Neil here, the clocks are going back which means one thing… shorter days and darker mornings 😑
For a lot of people, this change in time can throw your body’s circadian rhythm off course, mimicking the feeling of minor jet lag. In this post, I want to share with you some tips on getting a restful night’s sleep. I’m no sleep expert but I’ve done a bit of sleeping in my time (around 13600 sleeps to be exact! I didn’t calculate leap years because, you know…I’ve got chores to do).
Start adjusting your sleep time incrementally
If you are a bit of a planner you can start to change your body clock day by day, just start shifting your sleep schedule by 15 minutes each night in the run up to the day in question. By the time you arrive at that day, your body will have adjusted and you'll be zipping around all of your colleagues, family and friends, getting on their nerves for being full of beans.
If this doesn’t work and you’re still having some trouble adapting then the rest of these ideas are definitely worth a try…
Breathing pattern - the 4-7-8 method
What if I told you that we can hack our own brains?
This breathing pattern has been claimed to get you to sleep within 1 minute but as a bonus it can also be used to reduce anxiety, increase focus and feeling of calm during waking hours.
Exhale using your mouth. Make a whoosh sound as you exhale.
Close your lips, inhale quietly through your nose for four seconds.
Hold your breath for seven seconds.
Exhale through your mouth, making a whoosh sound to a count of eight seconds.
You’ve done a whole cycle so now repeat this three more times for a total of four breaths.
Don’t scrimp on your bed
We bought an Eve mattress a few years ago and we‘ve honestly never looked back. The perfect combination of soft and firm, we believe you won’t be wasting any time tossing and turning, trying to find a comfortable position.
In this post we shared some tips for making a 5 star hotel bed, and look out for an upcoming post on how to create a cosy winter bed.
Buying a cheap mattress is truly a false economy. As my late grandfather pointed out, you spend a lot of your life in bed so best make the most of it.
Stay away from screens
It’s known now that the blue light from phones and computer screens contributes to your wakefulness by suppressing melatonin, the hormone that contributes to promoting sleep. Most handheld devices are installed with a default blue light filter mode that turns on at certain times of the evening - so check yours does - if not, install an app. Laptops and computer screens can also be modified by installing an app. But blue light isn’t the only problem however, sleep disorders specialist Harneet Walia M.D says that these devices keep our brains active psychologically:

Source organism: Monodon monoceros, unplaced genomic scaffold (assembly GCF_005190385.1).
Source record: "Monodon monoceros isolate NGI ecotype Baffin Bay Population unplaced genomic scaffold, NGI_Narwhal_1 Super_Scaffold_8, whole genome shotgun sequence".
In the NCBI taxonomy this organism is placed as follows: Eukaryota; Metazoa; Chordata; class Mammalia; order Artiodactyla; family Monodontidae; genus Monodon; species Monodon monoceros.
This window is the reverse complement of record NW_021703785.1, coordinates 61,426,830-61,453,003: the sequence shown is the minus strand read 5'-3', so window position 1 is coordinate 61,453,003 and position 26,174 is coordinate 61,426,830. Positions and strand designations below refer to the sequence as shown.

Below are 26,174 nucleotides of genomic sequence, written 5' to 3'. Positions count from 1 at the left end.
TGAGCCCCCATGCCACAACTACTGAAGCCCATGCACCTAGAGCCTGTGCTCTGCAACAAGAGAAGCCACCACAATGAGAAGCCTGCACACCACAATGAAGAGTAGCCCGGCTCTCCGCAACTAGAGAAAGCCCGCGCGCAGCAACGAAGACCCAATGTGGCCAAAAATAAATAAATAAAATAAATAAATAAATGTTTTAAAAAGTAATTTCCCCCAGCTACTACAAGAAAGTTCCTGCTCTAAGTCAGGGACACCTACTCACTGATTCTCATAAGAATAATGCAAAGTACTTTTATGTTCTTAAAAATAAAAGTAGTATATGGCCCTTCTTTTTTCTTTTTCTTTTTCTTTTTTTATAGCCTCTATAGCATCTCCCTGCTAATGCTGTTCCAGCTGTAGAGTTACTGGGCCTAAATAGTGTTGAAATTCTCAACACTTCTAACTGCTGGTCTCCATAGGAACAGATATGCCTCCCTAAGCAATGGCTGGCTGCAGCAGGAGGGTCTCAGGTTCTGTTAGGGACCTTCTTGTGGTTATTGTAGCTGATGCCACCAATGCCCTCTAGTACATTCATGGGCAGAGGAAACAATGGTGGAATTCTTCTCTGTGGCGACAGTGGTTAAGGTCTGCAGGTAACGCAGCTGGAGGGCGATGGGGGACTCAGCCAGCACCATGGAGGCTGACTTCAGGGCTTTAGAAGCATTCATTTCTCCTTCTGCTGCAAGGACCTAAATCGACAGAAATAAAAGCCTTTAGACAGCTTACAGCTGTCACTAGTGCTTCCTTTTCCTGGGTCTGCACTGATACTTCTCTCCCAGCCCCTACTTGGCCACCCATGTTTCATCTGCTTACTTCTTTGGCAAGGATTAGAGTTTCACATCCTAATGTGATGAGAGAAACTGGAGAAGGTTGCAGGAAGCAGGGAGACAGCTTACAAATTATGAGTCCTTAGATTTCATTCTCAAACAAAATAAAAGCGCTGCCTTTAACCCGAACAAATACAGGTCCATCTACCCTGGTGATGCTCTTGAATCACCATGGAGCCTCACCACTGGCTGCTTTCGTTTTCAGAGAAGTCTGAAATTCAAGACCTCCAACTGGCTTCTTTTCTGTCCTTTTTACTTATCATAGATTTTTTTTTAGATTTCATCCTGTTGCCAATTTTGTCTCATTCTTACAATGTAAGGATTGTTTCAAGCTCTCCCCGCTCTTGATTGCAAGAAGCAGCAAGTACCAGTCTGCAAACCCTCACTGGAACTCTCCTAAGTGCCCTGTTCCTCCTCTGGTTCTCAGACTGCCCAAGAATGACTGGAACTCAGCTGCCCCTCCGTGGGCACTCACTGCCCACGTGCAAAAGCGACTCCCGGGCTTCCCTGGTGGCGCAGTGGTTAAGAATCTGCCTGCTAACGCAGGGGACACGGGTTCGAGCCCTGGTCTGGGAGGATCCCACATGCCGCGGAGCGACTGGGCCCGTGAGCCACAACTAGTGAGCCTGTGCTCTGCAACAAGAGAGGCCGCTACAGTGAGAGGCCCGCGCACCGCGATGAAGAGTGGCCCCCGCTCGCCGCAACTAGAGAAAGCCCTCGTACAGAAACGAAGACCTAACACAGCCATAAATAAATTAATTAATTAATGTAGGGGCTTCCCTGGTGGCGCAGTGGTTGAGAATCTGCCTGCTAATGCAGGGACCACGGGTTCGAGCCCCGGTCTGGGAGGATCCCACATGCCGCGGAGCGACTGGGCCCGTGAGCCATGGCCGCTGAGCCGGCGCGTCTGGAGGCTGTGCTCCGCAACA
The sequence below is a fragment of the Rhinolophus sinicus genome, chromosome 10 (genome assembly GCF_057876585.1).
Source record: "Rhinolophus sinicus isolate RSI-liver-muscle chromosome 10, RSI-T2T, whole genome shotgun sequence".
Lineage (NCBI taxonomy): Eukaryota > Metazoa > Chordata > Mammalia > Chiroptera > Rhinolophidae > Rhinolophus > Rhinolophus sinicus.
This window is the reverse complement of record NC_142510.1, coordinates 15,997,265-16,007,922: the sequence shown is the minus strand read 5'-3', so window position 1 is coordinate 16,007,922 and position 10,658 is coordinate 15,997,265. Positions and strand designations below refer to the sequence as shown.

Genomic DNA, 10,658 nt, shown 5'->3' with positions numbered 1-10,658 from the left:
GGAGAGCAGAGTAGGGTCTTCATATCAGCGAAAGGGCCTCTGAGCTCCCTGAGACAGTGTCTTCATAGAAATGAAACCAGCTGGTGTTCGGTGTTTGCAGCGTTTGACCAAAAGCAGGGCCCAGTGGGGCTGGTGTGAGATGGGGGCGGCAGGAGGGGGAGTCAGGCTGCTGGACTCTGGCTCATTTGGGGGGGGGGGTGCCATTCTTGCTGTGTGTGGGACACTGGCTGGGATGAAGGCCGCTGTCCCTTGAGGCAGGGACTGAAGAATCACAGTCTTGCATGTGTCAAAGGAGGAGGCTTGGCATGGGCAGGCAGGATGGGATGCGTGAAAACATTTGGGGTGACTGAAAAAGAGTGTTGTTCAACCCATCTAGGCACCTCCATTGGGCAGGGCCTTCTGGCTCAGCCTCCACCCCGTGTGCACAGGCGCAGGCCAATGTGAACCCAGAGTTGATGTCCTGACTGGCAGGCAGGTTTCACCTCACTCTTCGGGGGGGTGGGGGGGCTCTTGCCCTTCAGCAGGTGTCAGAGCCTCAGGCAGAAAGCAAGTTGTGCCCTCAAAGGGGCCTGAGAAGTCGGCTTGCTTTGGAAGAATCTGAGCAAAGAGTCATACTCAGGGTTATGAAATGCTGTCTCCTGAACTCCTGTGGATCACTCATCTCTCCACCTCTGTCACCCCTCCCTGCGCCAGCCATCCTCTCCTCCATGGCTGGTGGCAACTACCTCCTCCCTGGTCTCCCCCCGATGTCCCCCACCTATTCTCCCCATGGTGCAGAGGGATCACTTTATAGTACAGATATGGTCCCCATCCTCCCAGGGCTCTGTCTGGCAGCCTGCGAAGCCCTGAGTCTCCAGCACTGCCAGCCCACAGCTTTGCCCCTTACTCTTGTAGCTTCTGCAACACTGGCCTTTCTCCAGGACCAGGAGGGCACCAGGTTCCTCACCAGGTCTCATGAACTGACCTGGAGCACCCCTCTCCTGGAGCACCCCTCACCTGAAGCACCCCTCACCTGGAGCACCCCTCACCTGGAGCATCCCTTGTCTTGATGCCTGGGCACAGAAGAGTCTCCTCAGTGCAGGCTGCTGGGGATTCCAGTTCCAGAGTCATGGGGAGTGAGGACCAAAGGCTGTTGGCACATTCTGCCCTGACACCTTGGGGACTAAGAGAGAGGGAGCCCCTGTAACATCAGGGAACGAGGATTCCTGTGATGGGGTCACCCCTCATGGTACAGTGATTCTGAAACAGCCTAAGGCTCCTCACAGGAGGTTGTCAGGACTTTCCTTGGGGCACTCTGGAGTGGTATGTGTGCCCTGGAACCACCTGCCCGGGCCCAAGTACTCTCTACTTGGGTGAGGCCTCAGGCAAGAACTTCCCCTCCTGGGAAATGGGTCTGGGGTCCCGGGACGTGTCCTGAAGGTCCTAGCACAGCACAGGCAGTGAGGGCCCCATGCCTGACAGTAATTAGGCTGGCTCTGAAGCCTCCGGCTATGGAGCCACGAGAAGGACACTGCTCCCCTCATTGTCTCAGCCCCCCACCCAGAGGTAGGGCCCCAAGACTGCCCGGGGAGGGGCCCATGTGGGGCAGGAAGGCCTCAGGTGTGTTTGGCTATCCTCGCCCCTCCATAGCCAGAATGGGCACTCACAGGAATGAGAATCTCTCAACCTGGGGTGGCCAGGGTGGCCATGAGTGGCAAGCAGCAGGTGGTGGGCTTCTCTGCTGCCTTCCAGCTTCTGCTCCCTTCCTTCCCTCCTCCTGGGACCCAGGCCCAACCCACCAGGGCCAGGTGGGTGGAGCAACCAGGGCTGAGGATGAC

“Checking your phone stimulates the brain so we are more active and awake”
So really the best thing to do is to stay away from screens completely for at least one hour before bed.
Simulate dawn and dusk in your bedroom
Many years ago we bought a Lumie light similar to this one. They work by the lamp fading in and out at set times morning or night and are supposed to help with the fact that our brains do not appear to cope well with the affects of seasonal changes, clock changes and evening artificial light. According to the Center for Enivronmental Therapeutics
“Case studies using a combination of dusk and dawn signals are very promising”
The Military Sleep Technique
You’ve got it quite easy really haven’t you? a nice warm, quiet room and comfortable bed so sleep in.
Conversely, imagine the struggle for Z’s one might have in a combat zone; cold, damp, uncomfortable and with imminent danger. There’s possibly no worse environment for a human to attempt to sleep in.
The challenges faced by those on the battlefield were not ignored by those at the top of the US military who designed a near perfect technique for drifting into slumberland.
This technique is reported to work after six weeks for 96% of the people who try it.
Relax the muscles in your face, including tongue, jaw and the muscles around the eyes
Drop your shoulders as far down as they’ll go, followed by your upper and lower arm, one side at a time
Breathe out, relaxing your chest followed by your legs, starting from the thighs and working down
You should then spend 10 seconds trying to clear your mind before thinking about one of the three following images:
You’re lying in a canoe on a calm lake with nothing but a clear blue sky above you
You’re lying in a black velvet hammock in a pitch-black room
You say “don’t think, don’t think, don’t think” to yourself over and over for about 10 seconds.
How about you? Do you have any suggestions on dealing with the clocks changing? Let us know in the comments section below, we’re always looking for new life hacks to try.
Hope you have some sweet dreams!
Neil (and Fi) xoxo
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